Finally, in ISO 9001:2008 subclause 4.1—General requirements, contain requirements seemingly adequate to verify whether a process approach has been applied. After all, ISO 9001 is a standard intended merely to assess QMSs, not a standard for QMS design (as was previously addressed). The actual requirements of ISO 9001 don’t tell us how to apply a process approach (that was done in the introduction); they provide an auditor with criteria to determine if a process approach has been applied by the organization to establish and document its QMS.

One important word is common in all of the subclauses beneath ISO 9001:2008 subclause 4.1 (a-f): process. It’s all about process. 4.1 a) requires organizations to determine the processes needed for its QMS. To make this determination, management should look to its own organization, at the process operating today. Management should view those processes as processes and define them accordingly. The plan for how to carry out these processes is documented in a procedure. QMS procedures are supposed to reflect real organizational processes; they should not reflect the requirements of ISO 9001.

Establish a QMS using PDCA, not ISO

When QMS procedures pertaining to core processes are defined according to the standard, these are called standard-based procedures. They are not process-based procedures, as described above. Using ISO parlance, a procedure describes how a process is carried out. So if you have a procedure, you have a process that the procedure describes. QMS procedures describe QMS processes, i.e., processes needed for the QMS.

When procedures are written in response to ISO 9001 requirements, instead of being written to describe processing, the procedures suggest that QMS processes are different from core organizational processes. Notice that a system uniformly responding to ISO 9001 requirements does not describe how processing happens. It merely describes how processes comply with individual ISO 9001 requirements.

Following standard-based documentation, personnel would never output product at all, let alone quality product. The fact that quality product is being output suggests that a system designed to output quality product is in place. However, this system is the very system that is not defined using standard-based documentation.

Standard-based documentation was never designed to be a foundation for process transparency, consistency, and improvement. Process-based documentation is designed to do just that, again, per the plan phase of PDCA. QMSs raised using a process approach are designed to output quality product. Such systems are in place in any successful organization. QMSs should be documented to suit these very systems, being built into the very processes needed for these systems.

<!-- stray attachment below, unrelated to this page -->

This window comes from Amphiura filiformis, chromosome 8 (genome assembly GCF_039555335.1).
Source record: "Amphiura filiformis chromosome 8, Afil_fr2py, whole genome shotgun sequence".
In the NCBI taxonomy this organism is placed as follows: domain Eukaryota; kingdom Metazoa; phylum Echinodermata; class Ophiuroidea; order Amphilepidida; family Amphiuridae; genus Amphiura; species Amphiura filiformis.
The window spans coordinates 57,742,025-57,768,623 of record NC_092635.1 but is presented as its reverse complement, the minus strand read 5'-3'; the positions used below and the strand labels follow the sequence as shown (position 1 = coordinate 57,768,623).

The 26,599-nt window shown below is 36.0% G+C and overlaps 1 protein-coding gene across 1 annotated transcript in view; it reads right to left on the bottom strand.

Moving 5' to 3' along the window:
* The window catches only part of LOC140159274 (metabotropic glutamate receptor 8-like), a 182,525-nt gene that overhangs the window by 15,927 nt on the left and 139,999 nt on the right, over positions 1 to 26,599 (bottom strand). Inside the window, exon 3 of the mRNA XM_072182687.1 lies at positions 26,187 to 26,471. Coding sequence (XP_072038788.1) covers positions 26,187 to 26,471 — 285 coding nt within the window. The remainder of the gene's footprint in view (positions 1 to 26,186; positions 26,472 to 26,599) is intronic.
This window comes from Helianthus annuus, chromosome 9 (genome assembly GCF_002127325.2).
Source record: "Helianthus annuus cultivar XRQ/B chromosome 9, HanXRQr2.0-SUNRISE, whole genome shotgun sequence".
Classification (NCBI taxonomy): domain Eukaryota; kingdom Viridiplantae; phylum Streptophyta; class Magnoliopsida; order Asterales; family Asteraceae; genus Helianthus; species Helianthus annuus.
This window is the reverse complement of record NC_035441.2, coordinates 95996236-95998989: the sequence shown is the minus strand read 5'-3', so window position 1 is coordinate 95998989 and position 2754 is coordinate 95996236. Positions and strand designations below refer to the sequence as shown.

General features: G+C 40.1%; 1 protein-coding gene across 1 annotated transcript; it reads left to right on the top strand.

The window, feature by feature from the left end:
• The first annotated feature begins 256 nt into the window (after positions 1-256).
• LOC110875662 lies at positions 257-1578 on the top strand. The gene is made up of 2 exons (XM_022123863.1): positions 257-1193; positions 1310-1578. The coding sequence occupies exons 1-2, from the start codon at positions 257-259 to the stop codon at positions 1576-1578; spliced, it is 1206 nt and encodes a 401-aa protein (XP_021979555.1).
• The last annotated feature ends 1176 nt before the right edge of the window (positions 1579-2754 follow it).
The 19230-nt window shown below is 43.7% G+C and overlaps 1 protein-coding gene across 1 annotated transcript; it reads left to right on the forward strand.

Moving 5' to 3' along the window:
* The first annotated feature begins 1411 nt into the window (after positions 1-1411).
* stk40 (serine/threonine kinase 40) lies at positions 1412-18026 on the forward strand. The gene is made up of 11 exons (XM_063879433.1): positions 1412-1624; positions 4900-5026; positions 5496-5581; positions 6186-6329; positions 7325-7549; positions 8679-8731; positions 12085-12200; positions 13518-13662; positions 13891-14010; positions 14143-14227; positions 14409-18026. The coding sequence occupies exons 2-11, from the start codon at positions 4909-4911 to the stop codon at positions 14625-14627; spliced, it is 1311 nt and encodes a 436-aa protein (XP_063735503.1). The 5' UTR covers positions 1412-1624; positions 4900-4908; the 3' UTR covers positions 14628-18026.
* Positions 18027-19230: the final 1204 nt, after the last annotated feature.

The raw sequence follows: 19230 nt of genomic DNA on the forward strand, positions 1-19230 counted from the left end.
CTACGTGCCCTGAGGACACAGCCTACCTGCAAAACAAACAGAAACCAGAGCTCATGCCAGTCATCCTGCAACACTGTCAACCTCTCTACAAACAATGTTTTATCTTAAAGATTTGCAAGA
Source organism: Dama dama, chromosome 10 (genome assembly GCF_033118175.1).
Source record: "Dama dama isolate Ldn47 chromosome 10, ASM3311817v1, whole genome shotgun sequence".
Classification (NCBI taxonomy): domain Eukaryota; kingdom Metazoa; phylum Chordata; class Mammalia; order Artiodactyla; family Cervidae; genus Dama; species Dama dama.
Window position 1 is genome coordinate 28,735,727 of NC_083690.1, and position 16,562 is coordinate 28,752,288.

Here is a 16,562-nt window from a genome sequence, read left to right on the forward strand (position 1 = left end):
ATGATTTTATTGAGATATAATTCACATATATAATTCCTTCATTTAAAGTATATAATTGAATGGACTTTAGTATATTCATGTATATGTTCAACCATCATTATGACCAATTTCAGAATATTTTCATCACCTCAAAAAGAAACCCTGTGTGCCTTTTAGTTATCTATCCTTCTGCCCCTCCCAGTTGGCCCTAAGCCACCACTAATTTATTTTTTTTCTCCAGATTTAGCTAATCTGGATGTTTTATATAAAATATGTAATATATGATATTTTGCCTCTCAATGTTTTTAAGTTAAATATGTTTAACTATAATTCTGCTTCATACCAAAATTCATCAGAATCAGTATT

Standard-based QMSs are designed to pass audits, not to manage quality. Because a process approach is required, standard-based systems shouldn’t even succeed in passing audits. But they do. That’s why the 2015 standard will again increase the emphasis on the requirement to apply a process approach.

ISO 9001:2015: again with the process approach

While the upcoming standard may provide more ways to promote a process beyond the existing introductory remarks and requirements found in ISO 9001:2008, here are three:

1. A general general requirement
Notice the general requirements of CD 4.4.2 very closely resemble the existing requirements of ISO 9001:2008 subclause 4.1. However, CD 4.2.2 makes at least two important contributions to clarifying the requirement to apply a process approach.

First, look at the very first sentence beneath 4.2.2: “The organization shall apply a process approach to its quality management system.” That seems pretty clear now that a process approach is indeed required. What may be less clear is that the existing requirements of ISO 9001:2008 effectively require a process approach already.

2. A specific general requirement